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Since the 18th century, going to the seaside to experience the restorative effects of salt water and sea air was a common practice. During the 19th century, holidays at the beach were not only seen as beneficial to one's health, but also as fun. Women who participated in these outings wore modest bathing dresses or bathing costumes that many times were not meant to actually swim in, but rather as a more comfortable alternative to the many-layered ensembles of the period. They were worn while walking along the shore or romping in the shallow waves, and were often made in materials, such as the taffeta of this ensemble, that would be ruined by the water. However functional a bathing ensemble appeared, bathers were still required to wear elements such as a corset and stockings to remain modest. This particular fashionable bathing ensemble comes with two headwear options that would protect the wearer from salt water and sun.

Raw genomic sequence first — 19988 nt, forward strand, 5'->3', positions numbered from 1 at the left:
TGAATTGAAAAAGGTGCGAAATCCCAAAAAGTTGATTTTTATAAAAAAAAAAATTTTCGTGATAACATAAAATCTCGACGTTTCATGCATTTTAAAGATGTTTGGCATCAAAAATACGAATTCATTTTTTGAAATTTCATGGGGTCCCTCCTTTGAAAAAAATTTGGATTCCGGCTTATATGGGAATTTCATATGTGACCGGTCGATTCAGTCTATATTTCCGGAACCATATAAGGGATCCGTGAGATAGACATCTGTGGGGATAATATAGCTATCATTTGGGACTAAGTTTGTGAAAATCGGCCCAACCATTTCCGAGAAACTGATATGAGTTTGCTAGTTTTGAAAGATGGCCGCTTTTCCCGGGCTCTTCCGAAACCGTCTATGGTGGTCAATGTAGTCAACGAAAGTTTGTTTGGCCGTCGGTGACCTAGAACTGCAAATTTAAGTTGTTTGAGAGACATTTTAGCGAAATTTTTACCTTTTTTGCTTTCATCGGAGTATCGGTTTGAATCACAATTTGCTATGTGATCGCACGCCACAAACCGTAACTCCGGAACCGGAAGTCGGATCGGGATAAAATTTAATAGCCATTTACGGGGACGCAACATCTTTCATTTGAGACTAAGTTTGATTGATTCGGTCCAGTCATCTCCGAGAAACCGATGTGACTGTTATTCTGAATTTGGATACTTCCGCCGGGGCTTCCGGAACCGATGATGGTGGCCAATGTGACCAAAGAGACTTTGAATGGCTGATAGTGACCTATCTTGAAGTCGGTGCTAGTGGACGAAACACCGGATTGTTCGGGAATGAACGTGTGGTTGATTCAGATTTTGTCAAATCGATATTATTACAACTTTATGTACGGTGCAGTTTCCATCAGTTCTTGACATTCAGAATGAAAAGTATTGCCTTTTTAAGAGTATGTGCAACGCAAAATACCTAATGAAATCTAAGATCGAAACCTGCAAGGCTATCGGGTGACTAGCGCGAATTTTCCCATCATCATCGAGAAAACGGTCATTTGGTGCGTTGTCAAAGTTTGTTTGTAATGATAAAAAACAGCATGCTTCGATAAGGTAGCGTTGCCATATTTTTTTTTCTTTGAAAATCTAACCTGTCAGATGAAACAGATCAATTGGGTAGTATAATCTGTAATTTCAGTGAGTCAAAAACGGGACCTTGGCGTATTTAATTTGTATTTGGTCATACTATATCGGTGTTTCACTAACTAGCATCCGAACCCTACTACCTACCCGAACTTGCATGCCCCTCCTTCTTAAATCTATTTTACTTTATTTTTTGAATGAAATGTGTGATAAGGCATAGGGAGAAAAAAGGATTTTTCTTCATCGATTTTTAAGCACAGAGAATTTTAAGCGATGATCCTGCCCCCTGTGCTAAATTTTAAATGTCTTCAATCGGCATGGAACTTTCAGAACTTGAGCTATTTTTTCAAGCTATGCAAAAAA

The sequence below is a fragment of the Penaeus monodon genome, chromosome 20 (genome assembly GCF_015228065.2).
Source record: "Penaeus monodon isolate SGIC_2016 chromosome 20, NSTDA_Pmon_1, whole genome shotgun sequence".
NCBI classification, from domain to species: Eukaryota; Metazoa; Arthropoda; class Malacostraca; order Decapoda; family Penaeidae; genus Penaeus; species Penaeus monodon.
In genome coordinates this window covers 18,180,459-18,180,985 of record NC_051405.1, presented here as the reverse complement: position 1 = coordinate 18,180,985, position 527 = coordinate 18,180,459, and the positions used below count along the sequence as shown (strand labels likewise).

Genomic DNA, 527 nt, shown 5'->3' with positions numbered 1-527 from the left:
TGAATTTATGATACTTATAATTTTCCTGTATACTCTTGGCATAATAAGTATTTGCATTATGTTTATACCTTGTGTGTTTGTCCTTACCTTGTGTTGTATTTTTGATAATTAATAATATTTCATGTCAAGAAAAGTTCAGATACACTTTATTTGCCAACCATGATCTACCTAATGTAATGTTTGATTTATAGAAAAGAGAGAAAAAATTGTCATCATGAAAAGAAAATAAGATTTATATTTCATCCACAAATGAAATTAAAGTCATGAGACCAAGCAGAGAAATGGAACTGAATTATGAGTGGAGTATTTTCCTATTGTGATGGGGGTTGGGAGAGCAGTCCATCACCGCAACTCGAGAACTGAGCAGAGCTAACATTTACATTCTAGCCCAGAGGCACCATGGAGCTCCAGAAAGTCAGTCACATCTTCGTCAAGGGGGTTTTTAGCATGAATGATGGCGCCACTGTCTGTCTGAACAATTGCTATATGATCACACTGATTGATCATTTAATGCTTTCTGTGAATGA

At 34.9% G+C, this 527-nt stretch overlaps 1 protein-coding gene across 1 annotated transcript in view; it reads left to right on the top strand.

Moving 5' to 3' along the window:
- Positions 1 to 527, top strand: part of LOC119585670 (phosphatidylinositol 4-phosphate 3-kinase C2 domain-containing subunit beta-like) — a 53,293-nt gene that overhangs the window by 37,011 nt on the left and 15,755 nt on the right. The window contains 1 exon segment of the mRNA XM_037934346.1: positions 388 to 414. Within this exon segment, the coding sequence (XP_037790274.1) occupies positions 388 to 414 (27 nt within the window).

Beachwear, silk, cotton, mother-of-pearl, French

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